I sometimes hear from wives who have no idea how they will ever get their husband to forgive their affair. They are sorrier than they can ever express. And they would do anything to earn his forgiveness. But it seems that the affair has challenged his masculinity – and he finds that sin almost more unforgivable than the affair itself.
A wife might explain, “I could not be more remorseful about what I have done. When I was on a business trip, I had too much to drink and I slept with my boss. It was a big mistake and my boss had no business hitting on me. But at the same time, I made this mistake. I have to take responsibility. I didn’t say no and I allowed it to happen. Once I sobered up, I called my husband and I told him everything. I hoped that he would appreciate me being truthful. He didn’t. He told me to stay with my mother and would not allow me to return home. I accepted this at first, but that was three weeks ago. When I try to talk to him, he is still every bit as furious as he was on the night that this happened. He says that I humiliated him by sleeping with my boss. He says that he knows that my mother is going to tell people at our church and this challenges his masculinity. He says that he won’t be able to look people in the eye at church and he’s not sure if he can ever forgive me for that. The great irony of all of this is that my husband was unfaithful when we were first dating. Honestly, we had just met. And he’s never cheated during our marriage. But still, I forgave him. And now he’s telling me that he won’t be able to forgive me. I don’t want to let go of my marriage. I know that I made a horrible mistake, but I want him to give me a chance to make it right. Is he just over-exaggerating about this humiliation thing?”
It probably doesn’t feel like an exaggeration to him. If you research recovery from affairs, you will see that women will often struggle the most to overcome the idea that the husband was emotionally connected to someone else. (Sure, she hates the idea of sex. But it is more upsetting if she thinks that her husband emotionally loved someone else.) With a man or husband, it is actually the opposite. Even though a wife being “in love” with another man can cause serious damage to the marriage, it is usually the sex that bothers a husband the most. He is often concerned that you did things with the other man that you wouldn’t do with him (or didn’t enjoy) and he will worry that the other man performed better than him.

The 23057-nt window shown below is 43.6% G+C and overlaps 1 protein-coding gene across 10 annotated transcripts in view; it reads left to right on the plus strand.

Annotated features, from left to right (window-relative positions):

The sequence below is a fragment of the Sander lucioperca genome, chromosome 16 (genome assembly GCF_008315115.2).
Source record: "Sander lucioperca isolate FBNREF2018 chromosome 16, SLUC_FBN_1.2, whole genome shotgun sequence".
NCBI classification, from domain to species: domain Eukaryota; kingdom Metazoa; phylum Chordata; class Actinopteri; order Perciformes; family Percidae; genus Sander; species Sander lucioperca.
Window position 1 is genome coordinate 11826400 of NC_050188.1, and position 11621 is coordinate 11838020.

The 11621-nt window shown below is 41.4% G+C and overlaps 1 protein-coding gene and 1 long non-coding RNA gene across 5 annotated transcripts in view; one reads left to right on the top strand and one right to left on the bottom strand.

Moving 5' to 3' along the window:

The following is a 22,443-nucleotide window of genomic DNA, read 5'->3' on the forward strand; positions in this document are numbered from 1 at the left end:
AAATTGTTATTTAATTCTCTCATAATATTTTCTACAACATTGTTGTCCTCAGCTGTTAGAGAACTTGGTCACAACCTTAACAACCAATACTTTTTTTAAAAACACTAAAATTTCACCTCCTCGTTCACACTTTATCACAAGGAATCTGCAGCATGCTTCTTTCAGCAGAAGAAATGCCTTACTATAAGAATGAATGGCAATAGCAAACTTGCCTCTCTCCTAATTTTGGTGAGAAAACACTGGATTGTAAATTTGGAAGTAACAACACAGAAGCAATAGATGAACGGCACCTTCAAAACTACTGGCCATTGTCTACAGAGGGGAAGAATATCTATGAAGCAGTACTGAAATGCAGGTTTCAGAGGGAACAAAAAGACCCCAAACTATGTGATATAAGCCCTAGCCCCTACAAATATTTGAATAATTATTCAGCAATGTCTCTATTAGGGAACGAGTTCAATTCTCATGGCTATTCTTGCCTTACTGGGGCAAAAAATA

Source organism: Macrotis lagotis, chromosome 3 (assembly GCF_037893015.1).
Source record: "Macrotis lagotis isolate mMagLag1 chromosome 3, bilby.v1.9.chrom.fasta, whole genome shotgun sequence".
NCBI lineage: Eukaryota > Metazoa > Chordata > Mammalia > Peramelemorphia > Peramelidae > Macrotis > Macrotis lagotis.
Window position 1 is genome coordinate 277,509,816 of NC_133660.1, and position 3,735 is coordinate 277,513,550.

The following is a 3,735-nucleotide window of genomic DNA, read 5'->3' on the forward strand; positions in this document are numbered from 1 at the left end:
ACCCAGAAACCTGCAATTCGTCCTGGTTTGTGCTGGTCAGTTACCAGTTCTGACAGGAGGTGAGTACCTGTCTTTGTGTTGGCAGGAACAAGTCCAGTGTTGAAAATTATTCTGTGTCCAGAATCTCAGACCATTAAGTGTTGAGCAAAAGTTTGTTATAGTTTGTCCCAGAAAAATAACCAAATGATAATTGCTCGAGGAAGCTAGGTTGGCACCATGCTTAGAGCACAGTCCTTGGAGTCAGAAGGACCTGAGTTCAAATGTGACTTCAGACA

For a man, a lot of their self-worth is tied up in their feelings of competence and power. If he feels that another man is higher up on this scale for you, it can be extremely damaging and hurtful. This is a pain that he will often want to escape – which is why he may be telling you that he can never forgive you. He may know that he is going to struggle to be okay or to come to terms with these feelings of inadequacy.
The good news is that what you feel immediately or even soon after discovering the affair isn’t always what you feel toward the end of the recovery process. I too thought that I could never forgive my husband. And yet, here I am. I thought that I would never get over that type of betrayal, but I am still married. And I can identify with what your husband is saying: When your spouse cheats on you, it can cause you to doubt yourself in many ways. This process can feel very humiliating. And that is a pain that you don’t want to experience for the rest of your life.
But as you heal and begin to connect with your partner again, feelings of hope can eventually start to replace those negative feelings. This process takes time. I sometimes think that the only reason that I am still married is that my husband hung in there when I was trying to push him away. Why am I telling you this? Because if your marriage is still important to you, just hang in there at a safe distance. Your husband might not want to forgive you right now. That’s fair. But that doesn’t mean that you can’t still stay in touch and communicate while you are waiting for things to improve. Sometimes, you just have to be patient and let him know that you are there if he feels ready to talk. It may take a while before he feels ready. It did for me. The anger and the devastation can be all that you can concentrate on initially. And seeing your spouse can make it worse. So give it time. Keep repeating that you are sorry, that you take responsibility, and that you will be there when he is ready to ask questions. Right now, that is really all that you can do. When your husband does want to talk, be prepared to give him honest answers. And be prepared to do whatever is necessary to heal the marriage.
It probably will not be easy. But sometimes, spouses who never thought that they could forgive (including myself) eventually do once they come to believe that their spouse is willing to wait.
Katie Lersch enjoys helping other women save their marriages or heal from the pain of an affair. See her blog at: http://surviving-the-affair.com